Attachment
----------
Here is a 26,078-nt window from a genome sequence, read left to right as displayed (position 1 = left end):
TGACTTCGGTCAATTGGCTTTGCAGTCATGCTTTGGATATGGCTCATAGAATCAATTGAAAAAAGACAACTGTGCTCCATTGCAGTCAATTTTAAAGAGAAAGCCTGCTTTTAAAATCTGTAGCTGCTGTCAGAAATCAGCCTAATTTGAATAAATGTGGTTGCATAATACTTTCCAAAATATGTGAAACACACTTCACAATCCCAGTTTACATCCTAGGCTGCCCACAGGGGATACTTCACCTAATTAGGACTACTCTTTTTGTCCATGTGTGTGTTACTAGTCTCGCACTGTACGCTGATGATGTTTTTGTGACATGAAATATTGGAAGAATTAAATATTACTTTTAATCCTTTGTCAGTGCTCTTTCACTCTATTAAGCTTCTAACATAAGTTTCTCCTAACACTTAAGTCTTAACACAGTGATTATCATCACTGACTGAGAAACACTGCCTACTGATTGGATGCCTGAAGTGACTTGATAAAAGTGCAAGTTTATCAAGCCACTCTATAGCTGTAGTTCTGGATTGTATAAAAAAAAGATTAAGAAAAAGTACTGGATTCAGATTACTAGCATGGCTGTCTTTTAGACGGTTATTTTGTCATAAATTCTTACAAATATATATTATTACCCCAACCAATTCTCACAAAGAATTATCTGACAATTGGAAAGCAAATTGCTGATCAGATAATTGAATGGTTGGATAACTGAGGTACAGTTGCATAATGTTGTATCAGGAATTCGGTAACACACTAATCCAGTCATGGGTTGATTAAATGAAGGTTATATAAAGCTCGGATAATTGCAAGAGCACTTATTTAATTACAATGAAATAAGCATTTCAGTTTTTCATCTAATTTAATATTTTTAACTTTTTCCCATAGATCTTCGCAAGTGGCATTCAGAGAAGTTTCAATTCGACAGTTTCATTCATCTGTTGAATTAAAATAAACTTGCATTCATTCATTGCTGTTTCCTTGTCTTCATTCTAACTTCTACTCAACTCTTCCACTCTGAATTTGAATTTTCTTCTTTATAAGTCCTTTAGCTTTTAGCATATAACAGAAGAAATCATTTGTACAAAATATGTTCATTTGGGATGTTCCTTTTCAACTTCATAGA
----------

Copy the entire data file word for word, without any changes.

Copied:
Here is a 26,078-nt window from a genome sequence, read left to right as displayed (position 1 = left end):
TGACTTCGGTCAATTGGCTTTGCAGTCATGCTTTGGATATGGCTCATAGAATCAATTGAAAAAAGACAACTGTGCTCCATTGCAGTCAATTTTAAAGAGAAAGCCTGCTTTTAAAATCTGTAGCTGCTGTCAGAAATCAGCCTAATTTGAATAAATGTGGTTGCATAATACTTTCCAAAATATGTGAAACACACTTCACAATCCCAGTTTACATCCTAGGCTGCCCACAGGGGATACTTCACCTAATTAGGACTACTCTTTTTGTCCATGTGTGTGTTACTAGTCTCGCACTGTACGCTGATGATGTTTTTGTGACATGAAATATTGGAAGAATTAAATATTACTTTTAATCCTTTGTCAGTGCTCTTTCACTCTATTAAGCTTCTAACATAAGTTTCTCCTAACACTTAAGTCTTAACACAGTGATTATCATCACTGACTGAGAAACACTGCCTACTGATTGGATGCCTGAAGTGACTTGATAAAAGTGCAAGTTTATCAAGCCACTCTATAGCTGTAGTTCTGGATTGTATAAAAAAAAGATTAAGAAAAAGTACTGGATTCAGATTACTAGCATGGCTGTCTTTTAGACGGTTATTTTGTCATAAATTCTTACAAATATATATTATTACCCCAACCAATTCTCACAAAGAATTATCTGACAATTGGAAAGCAAATTGCTGATCAGATAATTGAATGGTTGGATAACTGAGGTACAGTTGCATAATGTTGTATCAGGAATTCGGTAACACACTAATCCAGTCATGGGTTGATTAAATGAAGGTTATATAAAGCTCGGATAATTGCAAGAGCACTTATTTAATTACAATGAAATAAGCATTTCAGTTTTTCATCTAATTTAATATTTTTAACTTTTTCCCATAGATCTTCGCAAGTGGCATTCAGAGAAGTTTCAATTCGACAGTTTCATTCATCTGTTGAATTAAAATAAACTTGCATTCATTCATTGCTGTTTCCTTGTCTTCATTCTAACTTCTACTCAACTCTTCCACTCTGAATTTGAATTTTCTTCTTTATAAGTCCTTTAGCTTTTAGCATATAACAGAAGAAATCATTTGTACAAAATATGTTCATTTGGGATGTTCCTTTTCAACTTCATAGA